in Python

Studying vs. Learning

I came across a thread on /r/LearnPython a few weeks ago that summed up my experience with Python. The thread was the typical “I’m learning Python, but I feel stuck and I’m not learning”. Someone replied with encouragement, and pointed out that studying Python is very different than learning Python and how it works.

I can relate. It’s been just over a year since I started down this path and almost two years (where does the time go!) since I decided I wanted to learn Python.

I started by buying a couple of books. That didn’t work for me at all – I don’t learn from reading and trying to apply the exercises. The Python for Everybody specialization at Coursera that I took last summer, with the video lectures and online exercises was the first time I felt I was actually learning. But in actuality, I was still studying. The same with the Python Jumpstart course. Having gone through Python for Entrepreneurs, and finally starting to apply what I’ve studied, I feel that I’m now learning.

Even though a large chunk of what I’m building in the NFLPool web app using Pyramid is copying and pasting from Python for Entrepreneurs, I’m starting to feel confident that the concepts are sticking.

As of Wednesday, I had a couple of the bigger components working. Users can visit the website and register, and the site recognizes when they’re logged in and out. I also created an admin panel that creates a new install and imports the NFL team information into one of the database table. This information is static and never needs to be updated. It uses a GET / POST / REDIRECT pattern and then redirects to the next page to insert all of the active NFL players for the new season.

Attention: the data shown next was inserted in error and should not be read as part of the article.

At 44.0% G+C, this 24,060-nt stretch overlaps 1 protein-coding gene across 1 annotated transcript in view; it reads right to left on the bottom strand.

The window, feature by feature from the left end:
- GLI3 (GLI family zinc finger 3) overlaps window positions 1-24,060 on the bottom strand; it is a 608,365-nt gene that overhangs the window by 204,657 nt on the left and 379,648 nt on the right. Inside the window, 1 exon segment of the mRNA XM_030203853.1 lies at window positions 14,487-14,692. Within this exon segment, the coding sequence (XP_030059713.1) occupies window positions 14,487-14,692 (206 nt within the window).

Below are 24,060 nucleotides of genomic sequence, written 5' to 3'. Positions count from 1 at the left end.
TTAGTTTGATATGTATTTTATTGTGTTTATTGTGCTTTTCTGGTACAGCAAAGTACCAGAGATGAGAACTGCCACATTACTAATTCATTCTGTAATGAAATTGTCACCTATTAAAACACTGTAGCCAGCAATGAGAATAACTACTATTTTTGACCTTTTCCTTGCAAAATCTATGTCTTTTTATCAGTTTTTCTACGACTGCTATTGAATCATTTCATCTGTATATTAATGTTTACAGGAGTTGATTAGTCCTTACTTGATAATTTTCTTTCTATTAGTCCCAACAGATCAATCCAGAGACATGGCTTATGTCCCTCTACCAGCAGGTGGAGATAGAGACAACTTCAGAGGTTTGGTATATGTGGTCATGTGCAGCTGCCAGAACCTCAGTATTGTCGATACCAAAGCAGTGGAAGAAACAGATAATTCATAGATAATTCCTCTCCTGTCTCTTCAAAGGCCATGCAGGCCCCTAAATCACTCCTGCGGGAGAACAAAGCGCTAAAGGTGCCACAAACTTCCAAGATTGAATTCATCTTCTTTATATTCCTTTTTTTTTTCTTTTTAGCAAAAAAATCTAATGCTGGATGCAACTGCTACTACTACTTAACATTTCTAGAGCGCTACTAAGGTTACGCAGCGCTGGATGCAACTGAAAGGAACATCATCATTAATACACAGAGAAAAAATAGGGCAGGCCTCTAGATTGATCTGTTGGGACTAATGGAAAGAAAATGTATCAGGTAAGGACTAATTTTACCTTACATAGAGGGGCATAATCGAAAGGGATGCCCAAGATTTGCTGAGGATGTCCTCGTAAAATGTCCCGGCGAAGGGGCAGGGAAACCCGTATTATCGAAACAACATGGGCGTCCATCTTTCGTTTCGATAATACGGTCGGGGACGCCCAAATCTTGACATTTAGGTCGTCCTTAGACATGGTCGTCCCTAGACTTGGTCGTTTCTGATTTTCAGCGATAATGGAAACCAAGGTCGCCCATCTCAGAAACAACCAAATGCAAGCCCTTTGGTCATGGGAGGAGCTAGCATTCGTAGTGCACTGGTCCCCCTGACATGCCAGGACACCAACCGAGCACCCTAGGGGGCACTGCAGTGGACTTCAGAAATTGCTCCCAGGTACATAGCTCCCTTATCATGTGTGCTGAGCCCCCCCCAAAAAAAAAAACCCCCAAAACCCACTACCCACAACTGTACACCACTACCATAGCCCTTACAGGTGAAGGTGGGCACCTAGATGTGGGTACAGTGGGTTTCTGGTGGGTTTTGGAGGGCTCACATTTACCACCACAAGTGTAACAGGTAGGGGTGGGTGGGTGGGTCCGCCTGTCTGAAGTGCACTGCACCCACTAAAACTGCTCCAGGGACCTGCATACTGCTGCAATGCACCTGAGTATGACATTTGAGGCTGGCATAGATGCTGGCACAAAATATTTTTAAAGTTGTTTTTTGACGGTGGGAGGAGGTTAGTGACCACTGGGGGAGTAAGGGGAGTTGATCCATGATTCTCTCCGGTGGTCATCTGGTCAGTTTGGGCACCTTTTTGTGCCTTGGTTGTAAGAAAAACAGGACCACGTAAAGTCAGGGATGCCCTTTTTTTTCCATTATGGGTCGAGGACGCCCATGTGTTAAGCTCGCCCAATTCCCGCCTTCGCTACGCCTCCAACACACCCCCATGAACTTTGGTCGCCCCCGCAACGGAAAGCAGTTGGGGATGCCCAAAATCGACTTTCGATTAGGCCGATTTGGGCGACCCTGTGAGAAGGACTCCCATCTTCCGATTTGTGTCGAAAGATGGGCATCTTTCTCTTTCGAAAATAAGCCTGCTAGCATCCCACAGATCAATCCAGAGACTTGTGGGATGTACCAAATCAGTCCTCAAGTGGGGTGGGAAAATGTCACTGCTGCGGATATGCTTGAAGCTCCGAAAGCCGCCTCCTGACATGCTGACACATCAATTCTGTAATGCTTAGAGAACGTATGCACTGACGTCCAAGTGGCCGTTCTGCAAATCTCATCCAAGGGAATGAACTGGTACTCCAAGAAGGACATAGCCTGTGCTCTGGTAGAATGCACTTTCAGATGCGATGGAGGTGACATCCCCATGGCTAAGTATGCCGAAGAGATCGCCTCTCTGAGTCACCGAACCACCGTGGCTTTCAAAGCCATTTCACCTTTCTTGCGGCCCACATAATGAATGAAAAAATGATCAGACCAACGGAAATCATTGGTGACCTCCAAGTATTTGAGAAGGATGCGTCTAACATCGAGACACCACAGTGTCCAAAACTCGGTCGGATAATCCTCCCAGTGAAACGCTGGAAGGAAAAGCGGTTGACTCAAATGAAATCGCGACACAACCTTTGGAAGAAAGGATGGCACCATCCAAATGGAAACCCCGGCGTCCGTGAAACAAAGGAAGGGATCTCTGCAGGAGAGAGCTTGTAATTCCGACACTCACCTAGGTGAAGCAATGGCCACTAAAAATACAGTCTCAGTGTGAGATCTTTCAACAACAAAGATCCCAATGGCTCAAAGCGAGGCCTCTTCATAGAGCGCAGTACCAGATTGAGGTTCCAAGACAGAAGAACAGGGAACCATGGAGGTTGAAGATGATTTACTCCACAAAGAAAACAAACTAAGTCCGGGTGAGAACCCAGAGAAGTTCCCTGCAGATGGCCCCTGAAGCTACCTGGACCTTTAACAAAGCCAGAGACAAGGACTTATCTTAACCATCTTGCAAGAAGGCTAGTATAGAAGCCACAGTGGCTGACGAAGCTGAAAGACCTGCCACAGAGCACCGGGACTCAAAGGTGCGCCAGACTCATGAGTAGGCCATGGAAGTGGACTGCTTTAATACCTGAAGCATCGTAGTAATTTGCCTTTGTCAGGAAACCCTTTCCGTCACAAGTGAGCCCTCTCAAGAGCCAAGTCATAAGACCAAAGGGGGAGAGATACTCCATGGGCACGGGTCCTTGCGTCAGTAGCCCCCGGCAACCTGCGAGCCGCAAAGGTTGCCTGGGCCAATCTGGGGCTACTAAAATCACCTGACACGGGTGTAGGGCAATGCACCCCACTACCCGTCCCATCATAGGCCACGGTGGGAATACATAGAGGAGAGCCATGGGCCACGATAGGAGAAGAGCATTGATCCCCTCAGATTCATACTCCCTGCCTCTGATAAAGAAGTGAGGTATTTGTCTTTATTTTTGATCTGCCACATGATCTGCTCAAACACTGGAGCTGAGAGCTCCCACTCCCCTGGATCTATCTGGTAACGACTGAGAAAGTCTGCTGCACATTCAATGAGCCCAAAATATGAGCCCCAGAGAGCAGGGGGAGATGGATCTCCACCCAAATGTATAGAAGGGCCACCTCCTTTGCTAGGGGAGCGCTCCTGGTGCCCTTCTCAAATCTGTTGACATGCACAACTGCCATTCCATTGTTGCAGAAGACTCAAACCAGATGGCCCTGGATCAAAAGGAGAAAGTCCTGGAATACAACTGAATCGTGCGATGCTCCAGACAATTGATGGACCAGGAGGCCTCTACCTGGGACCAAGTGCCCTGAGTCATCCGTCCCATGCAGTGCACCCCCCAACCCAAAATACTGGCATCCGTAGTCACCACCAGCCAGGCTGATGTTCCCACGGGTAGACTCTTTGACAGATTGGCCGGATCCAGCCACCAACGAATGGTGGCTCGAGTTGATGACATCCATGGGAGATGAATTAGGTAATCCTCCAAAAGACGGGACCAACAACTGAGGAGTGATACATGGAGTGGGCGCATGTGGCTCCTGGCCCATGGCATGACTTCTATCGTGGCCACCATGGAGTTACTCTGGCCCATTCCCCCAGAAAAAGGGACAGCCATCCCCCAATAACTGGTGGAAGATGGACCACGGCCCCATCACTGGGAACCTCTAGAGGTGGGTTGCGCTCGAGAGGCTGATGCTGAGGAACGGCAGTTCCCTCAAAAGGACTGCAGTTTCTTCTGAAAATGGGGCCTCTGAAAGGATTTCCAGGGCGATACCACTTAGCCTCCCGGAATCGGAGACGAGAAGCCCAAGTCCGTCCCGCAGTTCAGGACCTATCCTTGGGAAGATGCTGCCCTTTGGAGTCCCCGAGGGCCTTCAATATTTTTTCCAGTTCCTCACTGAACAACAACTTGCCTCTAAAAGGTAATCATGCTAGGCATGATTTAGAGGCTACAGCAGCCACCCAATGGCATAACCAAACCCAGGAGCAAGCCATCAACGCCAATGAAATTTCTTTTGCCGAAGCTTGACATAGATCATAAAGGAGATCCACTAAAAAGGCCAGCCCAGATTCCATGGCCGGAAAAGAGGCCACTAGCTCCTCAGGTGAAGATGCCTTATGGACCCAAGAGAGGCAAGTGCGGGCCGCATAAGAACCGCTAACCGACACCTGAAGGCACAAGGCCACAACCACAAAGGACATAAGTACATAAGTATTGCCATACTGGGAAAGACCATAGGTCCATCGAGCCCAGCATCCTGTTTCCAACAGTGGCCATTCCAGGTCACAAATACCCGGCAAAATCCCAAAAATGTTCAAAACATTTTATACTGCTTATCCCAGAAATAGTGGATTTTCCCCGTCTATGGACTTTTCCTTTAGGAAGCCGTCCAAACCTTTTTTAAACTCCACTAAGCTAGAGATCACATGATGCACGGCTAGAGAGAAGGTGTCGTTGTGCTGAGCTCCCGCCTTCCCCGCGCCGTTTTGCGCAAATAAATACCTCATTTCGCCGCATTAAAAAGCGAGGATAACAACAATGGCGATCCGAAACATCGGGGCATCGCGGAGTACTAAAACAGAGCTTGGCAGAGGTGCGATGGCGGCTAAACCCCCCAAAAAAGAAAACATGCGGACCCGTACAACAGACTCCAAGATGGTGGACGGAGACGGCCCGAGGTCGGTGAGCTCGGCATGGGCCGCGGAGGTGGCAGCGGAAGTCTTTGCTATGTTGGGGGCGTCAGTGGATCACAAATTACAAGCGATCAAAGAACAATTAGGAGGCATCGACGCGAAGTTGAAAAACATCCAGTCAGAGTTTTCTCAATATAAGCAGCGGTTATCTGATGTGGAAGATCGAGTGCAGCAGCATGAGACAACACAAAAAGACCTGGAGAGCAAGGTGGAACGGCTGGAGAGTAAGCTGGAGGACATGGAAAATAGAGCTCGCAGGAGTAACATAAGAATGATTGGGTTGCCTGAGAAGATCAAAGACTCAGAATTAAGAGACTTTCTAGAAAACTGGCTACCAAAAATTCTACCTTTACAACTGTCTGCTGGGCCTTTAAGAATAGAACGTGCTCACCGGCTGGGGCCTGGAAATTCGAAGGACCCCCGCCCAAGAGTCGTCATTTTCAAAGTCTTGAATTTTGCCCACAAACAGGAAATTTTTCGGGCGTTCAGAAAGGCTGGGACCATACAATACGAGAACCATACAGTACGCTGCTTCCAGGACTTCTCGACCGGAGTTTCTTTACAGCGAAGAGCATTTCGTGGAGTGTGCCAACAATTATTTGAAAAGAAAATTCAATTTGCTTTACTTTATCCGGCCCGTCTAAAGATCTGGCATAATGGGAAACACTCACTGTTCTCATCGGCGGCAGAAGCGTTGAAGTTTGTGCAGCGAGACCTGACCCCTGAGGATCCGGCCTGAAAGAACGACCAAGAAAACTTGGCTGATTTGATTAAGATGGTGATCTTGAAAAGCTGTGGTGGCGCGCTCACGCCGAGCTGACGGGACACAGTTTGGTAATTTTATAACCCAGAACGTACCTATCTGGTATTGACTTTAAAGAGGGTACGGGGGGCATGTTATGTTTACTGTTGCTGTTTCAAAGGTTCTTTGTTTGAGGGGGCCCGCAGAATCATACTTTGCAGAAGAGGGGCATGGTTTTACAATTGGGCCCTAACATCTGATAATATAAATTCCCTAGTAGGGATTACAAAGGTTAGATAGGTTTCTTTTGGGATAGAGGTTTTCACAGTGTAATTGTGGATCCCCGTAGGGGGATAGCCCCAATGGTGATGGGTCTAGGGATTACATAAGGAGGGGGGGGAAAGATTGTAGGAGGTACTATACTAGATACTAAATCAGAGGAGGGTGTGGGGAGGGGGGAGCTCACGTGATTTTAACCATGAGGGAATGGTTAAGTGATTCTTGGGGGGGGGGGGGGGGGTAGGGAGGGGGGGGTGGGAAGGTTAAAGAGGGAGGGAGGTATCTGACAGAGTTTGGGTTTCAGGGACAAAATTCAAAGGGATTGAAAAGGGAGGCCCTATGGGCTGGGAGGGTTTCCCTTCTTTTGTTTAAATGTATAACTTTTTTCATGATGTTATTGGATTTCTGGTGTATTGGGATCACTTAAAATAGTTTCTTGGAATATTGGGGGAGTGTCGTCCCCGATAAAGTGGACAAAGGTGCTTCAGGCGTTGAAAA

Yesterday I sat down and needed to change this. Mr. Kennedy is always talking about the GET / POST / REDIRECT pattern , and though I thought I understood it, when I built the first one above, it took me a bit to get the redirect working. But I needed to change it so the next redirect would create a form to update the database for a new season and then redirect to import the active players.

I sat down and wrote the template and HTML code for the page, then wrote the controller for the GET / POST / REDIRECT routes, and then the service to interact with the database. I did this for the first time without referencing the training materials! The sense of accomplishment was huge. Not only was I writing code for the Pyramid web framework correctly, I was using requests and JSON to get the data MySportsFeed, manipulate it, and then put it in the database.

Of course, later yesterday, I wanted to write it so when you updated to a new season, it took a variable from a form rather than be hardcoded, and was stuck for two hours when it work. But it turned out it wasn’t the Python code – after my wife helped me for an hour, we realized it was the HTML form that had the error. So that was big, too – the Python code was right! It was just my lack of knowledge around HTML causing the latest headache.

Now I have two big things for the weekend:

  1. Re-write all of the requests so they’re not hardcoded and pass the season attribute from the database to the request so every year I don’t have to update the code.
  2. Right the controller and service for players to make their picks. This one is going to be tough – I’ll need to grab the user ID from their logged in session (which I’m not 100% sure how to do yet) and then grab a lot of stuff from the database and put it into a dropdown box for selection – which I also have no idea how to do. I feel ok that I know how to do the query, but putting the query results into a dropdown box is scary.

Either way, for the first time, I’m applying what I’ve studied – and I finally feel that after over a year I’m actually learning Python.

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